3. New hobbies – Spending all day coding, and then going home and coding for personal enjoyment can turn into burnout quickly. Spend less time coding recreationally, and instead focus on new hobbies thatcan encourage creativity.
  4. A DevSecOps approach – Bridge the gap between security and DevOps, through a DevSecOps approach to ensure teams can find vulnerabilities before cybercrime can ensue. By uncovering and remediating vulnerabilities, professionals can solve problems before they arise, minimizing the extra burden of security,” said Eric Sheridan, Chief Scientist, WhiteHat Security.

“The last two decades have been shaped by pervasive connectivity, the Internet, and Web 2.0 technologies. This era has given rise to ecommerce titans like Amazon, hyper-growth SaaS platforms like and Workday, and media and content ecosystems like Apple. We are now entering a new epoch driven by big data, semantic computing, machine learning and artificial intelligence, and 5G.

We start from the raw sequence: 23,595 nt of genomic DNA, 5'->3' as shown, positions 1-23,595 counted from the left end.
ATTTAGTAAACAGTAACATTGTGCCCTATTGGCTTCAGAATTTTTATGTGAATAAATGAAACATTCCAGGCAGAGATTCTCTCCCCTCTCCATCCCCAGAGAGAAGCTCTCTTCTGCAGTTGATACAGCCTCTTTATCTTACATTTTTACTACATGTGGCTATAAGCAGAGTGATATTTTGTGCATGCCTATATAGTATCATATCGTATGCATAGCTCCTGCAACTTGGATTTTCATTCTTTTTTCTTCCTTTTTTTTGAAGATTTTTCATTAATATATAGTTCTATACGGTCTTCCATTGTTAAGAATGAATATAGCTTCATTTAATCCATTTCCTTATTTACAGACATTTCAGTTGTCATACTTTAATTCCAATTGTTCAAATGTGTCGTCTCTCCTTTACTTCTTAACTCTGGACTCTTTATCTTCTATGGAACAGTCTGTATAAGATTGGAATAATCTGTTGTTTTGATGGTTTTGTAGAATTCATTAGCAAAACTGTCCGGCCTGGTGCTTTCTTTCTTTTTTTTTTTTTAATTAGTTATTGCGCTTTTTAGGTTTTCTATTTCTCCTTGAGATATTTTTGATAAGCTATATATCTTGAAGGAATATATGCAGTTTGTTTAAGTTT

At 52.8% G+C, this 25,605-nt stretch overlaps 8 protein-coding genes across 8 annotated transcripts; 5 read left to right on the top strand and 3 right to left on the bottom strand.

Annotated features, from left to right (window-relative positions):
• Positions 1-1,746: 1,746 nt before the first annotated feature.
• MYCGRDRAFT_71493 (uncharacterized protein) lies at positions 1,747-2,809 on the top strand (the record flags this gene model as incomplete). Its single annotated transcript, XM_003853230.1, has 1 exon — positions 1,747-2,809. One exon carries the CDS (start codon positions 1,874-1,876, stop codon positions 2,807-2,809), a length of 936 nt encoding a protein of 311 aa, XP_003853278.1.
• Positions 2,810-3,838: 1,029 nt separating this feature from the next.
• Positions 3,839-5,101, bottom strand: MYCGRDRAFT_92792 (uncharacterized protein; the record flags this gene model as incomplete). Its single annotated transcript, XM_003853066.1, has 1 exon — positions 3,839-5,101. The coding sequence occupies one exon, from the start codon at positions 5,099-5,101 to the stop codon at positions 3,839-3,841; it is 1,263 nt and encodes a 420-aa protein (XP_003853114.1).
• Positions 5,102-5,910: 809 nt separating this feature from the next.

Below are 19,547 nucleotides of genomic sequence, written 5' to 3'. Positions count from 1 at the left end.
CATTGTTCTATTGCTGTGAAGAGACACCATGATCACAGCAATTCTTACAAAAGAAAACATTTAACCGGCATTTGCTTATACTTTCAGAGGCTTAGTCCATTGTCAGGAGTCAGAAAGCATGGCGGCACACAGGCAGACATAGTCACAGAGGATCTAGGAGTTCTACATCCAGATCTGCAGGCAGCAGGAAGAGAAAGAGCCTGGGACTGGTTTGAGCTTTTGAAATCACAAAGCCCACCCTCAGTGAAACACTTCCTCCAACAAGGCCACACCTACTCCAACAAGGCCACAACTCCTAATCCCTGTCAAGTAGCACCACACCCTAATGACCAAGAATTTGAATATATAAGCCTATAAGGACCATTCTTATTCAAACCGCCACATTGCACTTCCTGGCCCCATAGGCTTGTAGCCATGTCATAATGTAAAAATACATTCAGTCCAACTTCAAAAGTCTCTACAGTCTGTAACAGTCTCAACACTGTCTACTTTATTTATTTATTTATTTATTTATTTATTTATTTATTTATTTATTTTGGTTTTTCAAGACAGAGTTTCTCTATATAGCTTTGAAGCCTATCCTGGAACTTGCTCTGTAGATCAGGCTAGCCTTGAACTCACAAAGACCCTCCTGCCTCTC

So, what does this all mean for coders? First, software developers need to be bigger continuous learners than ever before as these new technologies bring with them new programming paradigms, new open source ecosystems and new tools. Secondly, data, algorithms, neural networks and natural language processing are becoming deeply intertwined in code, requiring more end-to-end systems knowledge than ever before. For those seeking a career in technology, the need for data scientists will continue to outstrip demand as the world is currently generating 2.5 quintillion bytes of data a day,” said Todd Krautkremer, CMO, Cradlepoint.